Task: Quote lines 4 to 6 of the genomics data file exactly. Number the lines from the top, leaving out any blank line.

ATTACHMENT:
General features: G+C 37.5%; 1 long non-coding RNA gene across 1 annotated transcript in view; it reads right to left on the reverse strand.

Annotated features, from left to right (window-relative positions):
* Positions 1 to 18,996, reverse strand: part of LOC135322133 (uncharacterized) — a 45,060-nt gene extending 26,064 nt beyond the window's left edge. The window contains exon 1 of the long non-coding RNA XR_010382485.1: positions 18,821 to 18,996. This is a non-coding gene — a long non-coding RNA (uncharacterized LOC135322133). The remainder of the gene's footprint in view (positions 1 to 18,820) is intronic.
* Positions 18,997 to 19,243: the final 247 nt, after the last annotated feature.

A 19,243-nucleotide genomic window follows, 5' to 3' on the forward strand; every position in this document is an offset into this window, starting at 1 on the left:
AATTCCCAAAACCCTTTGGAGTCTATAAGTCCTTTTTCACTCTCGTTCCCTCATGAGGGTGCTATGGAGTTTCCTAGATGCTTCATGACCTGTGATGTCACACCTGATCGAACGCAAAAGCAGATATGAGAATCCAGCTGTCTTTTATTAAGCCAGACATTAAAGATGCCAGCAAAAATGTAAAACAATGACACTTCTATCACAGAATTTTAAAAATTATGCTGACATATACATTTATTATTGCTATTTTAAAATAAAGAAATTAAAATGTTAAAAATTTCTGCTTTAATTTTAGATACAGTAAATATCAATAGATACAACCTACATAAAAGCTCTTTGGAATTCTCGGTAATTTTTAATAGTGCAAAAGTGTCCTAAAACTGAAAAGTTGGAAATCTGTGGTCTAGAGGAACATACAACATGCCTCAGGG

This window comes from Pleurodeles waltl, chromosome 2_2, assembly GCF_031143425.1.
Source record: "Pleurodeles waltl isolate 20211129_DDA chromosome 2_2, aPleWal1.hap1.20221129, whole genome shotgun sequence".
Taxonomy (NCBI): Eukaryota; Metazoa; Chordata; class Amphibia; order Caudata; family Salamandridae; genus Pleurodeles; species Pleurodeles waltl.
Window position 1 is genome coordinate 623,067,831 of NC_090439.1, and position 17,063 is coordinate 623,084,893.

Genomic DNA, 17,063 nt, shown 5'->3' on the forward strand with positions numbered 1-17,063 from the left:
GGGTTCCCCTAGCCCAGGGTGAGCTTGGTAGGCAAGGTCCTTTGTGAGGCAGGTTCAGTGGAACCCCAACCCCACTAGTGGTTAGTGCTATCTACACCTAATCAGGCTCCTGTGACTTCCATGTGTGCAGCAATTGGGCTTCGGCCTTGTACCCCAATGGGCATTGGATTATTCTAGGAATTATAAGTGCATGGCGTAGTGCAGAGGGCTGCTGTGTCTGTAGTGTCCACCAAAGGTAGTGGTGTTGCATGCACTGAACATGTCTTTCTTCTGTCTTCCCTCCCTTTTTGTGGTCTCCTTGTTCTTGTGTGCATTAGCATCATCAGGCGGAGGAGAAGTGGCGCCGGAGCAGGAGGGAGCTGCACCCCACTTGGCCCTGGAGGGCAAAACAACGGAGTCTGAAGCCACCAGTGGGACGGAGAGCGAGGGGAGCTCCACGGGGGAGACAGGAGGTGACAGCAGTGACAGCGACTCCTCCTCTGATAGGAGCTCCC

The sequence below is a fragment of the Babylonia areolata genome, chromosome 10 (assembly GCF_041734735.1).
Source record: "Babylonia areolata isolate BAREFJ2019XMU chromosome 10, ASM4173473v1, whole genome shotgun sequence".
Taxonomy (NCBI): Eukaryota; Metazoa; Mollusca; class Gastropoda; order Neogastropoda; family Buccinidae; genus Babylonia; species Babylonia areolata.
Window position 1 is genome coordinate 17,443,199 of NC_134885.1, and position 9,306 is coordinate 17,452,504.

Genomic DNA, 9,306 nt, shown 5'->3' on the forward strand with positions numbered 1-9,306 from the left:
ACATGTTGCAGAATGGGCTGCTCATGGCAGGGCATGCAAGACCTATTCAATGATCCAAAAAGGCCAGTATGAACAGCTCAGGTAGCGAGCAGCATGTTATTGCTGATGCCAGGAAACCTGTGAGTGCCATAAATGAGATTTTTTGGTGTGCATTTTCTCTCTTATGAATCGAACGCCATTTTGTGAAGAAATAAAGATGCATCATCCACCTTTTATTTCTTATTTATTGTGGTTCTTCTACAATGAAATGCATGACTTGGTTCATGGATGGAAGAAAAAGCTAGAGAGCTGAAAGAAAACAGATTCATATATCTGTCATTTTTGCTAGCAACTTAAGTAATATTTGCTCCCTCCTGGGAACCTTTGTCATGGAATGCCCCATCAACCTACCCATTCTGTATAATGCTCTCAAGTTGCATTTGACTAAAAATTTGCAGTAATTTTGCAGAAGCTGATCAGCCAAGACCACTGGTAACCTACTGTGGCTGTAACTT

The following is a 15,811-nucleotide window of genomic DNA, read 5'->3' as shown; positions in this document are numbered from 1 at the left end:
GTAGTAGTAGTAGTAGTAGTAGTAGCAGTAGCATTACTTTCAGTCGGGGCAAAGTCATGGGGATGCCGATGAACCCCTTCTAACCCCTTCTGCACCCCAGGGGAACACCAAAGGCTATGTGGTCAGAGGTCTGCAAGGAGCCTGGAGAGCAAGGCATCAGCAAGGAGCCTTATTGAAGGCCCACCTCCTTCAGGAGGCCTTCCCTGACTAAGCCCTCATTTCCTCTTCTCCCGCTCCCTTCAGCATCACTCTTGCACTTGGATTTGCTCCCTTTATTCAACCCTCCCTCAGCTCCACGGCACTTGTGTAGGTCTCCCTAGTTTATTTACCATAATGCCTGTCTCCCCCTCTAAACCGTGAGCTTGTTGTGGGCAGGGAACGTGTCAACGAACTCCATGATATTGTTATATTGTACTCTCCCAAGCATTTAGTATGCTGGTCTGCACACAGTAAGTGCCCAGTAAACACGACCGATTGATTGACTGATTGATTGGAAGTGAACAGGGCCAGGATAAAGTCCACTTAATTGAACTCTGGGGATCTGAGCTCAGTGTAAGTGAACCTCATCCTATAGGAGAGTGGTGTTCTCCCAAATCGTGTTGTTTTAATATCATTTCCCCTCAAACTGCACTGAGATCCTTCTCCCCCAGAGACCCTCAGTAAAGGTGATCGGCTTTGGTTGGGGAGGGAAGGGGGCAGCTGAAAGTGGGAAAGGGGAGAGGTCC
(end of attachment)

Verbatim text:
* Positions 18,997 to 19,243: the final 247 nt, after the last annotated feature.

A 19,243-nucleotide genomic window follows, 5' to 3' on the forward strand; every position in this document is an offset into this window, starting at 1 on the left:
AATTCCCAAAACCCTTTGGAGTCTATAAGTCCTTTTTCACTCTCGTTCCCTCATGAGGGTGCTATGGAGTTTCCTAGATGCTTCATGACCTGTGATGTCACACCTGATCGAACGCAAAAGCAGATATGAGAATCCAGCTGTCTTTTATTAAGCCAGACATTAAAGATGCCAGCAAAAATGTAAAACAATGACACTTCTATCACAGAATTTTAAAAATTATGCTGACATATACATTTATTATTGCTATTTTAAAATAAAGAAATTAAAATGTTAAAAATTTCTGCTTTAATTTTAGATACAGTAAATATCAATAGATACAACCTACATAAAAGCTCTTTGGAATTCTCGGTAATTTTTAATAGTGCAAAAGTGTCCTAAAACTGAAAAGTTGGAAATCTGTGGTCTAGAGGAACATACAACATGCCTCAGGG